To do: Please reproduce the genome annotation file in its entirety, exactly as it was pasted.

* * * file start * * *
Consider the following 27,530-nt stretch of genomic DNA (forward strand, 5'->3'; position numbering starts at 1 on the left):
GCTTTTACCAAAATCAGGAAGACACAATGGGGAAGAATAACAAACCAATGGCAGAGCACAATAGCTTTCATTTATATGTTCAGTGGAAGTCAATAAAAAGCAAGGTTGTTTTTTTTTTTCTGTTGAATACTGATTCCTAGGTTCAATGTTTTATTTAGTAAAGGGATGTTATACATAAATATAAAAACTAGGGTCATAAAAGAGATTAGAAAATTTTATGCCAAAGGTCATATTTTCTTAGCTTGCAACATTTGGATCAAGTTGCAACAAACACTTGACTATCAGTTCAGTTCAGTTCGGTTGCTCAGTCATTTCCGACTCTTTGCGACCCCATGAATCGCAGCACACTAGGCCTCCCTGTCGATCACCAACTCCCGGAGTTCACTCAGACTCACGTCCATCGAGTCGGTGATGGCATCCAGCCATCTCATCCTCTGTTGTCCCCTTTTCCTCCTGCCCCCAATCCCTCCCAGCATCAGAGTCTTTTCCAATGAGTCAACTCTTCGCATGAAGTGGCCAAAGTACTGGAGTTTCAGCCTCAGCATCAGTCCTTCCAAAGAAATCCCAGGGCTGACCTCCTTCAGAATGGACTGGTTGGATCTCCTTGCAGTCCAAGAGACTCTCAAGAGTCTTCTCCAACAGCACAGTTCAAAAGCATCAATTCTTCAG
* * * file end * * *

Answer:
Consider the following 27,530-nt stretch of genomic DNA (forward strand, 5'->3'; position numbering starts at 1 on the left):
GCTTTTACCAAAATCAGGAAGACACAATGGGGAAGAATAACAAACCAATGGCAGAGCACAATAGCTTTCATTTATATGTTCAGTGGAAGTCAATAAAAAGCAAGGTTGTTTTTTTTTTTCTGTTGAATACTGATTCCTAGGTTCAATGTTTTATTTAGTAAAGGGATGTTATACATAAATATAAAAACTAGGGTCATAAAAGAGATTAGAAAATTTTATGCCAAAGGTCATATTTTCTTAGCTTGCAACATTTGGATCAAGTTGCAACAAACACTTGACTATCAGTTCAGTTCAGTTCGGTTGCTCAGTCATTTCCGACTCTTTGCGACCCCATGAATCGCAGCACACTAGGCCTCCCTGTCGATCACCAACTCCCGGAGTTCACTCAGACTCACGTCCATCGAGTCGGTGATGGCATCCAGCCATCTCATCCTCTGTTGTCCCCTTTTCCTCCTGCCCCCAATCCCTCCCAGCATCAGAGTCTTTTCCAATGAGTCAACTCTTCGCATGAAGTGGCCAAAGTACTGGAGTTTCAGCCTCAGCATCAGTCCTTCCAAAGAAATCCCAGGGCTGACCTCCTTCAGAATGGACTGGTTGGATCTCCTTGCAGTCCAAGAGACTCTCAAGAGTCTTCTCCAACAGCACAGTTCAAAAGCATCAATTCTTCAG